A formerly-lost medieval chess piece could sell for over €1 million at a London auction on Tuesday.
An Edinburgh antique dealer bought the piece for £5 (€5.59) in 1964 and it was passed down through his family.
The "warder" is part of the most famous collection of medieval chess pieces.
Discovered in 1831 on the Isle of Lewis, the Lewis Chessmen comprised 93 pieces of which 82 are now in the British Museum in London and 11 in the National Museum of Scotland's collection. The majority of the pieces are carved from walrus ivory.
The location of five of the chess pieces remained unknown, and the newly discovered Lewis "warder" is the first discovery of a missing piece of the collection.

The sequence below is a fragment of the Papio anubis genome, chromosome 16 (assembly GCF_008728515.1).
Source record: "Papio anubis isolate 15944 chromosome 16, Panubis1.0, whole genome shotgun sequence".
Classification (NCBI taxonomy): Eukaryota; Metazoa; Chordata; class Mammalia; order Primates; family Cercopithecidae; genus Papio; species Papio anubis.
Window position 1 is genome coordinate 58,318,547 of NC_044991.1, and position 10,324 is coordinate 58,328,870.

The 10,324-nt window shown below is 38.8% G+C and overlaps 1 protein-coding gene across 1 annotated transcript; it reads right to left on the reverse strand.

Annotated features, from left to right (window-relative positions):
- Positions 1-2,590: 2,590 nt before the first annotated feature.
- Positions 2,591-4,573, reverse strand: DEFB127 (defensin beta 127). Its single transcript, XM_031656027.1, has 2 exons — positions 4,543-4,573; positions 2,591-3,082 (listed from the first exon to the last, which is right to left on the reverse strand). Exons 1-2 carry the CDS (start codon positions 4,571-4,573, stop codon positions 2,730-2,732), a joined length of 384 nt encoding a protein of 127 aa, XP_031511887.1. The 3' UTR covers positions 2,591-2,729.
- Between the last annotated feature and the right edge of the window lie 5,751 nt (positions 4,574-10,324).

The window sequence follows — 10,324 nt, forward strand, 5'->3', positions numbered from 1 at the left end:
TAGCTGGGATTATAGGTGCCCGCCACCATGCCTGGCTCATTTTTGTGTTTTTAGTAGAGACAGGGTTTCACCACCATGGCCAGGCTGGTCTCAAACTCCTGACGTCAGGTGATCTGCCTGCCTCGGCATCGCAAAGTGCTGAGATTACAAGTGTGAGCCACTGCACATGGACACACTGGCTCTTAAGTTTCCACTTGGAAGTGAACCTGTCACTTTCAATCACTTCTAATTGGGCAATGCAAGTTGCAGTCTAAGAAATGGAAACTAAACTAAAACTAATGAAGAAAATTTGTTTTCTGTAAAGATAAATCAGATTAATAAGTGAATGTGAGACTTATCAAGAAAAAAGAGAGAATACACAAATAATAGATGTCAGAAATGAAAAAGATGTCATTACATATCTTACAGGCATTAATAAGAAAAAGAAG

One of the family members felt the small chess piece was special and held "magical significance", a family spokesperson told Sotheby's.
The chess pieces have inspired many generations and long been recognised as an "important symbol of European civilisation".
"This is one of the most exciting and personal rediscoveries to have been made during my career," Alexander Kader, Sotheby's expert on European sculpture and works of art, said in a statement in June.
Scholars believe they are Norwegian, potentially from Trondheim.
This will be the first Lewis chess piece to be sold at an auction and it's expected to sell for between £600,000 and 1,000,000 (€669,945 and 1,116,575).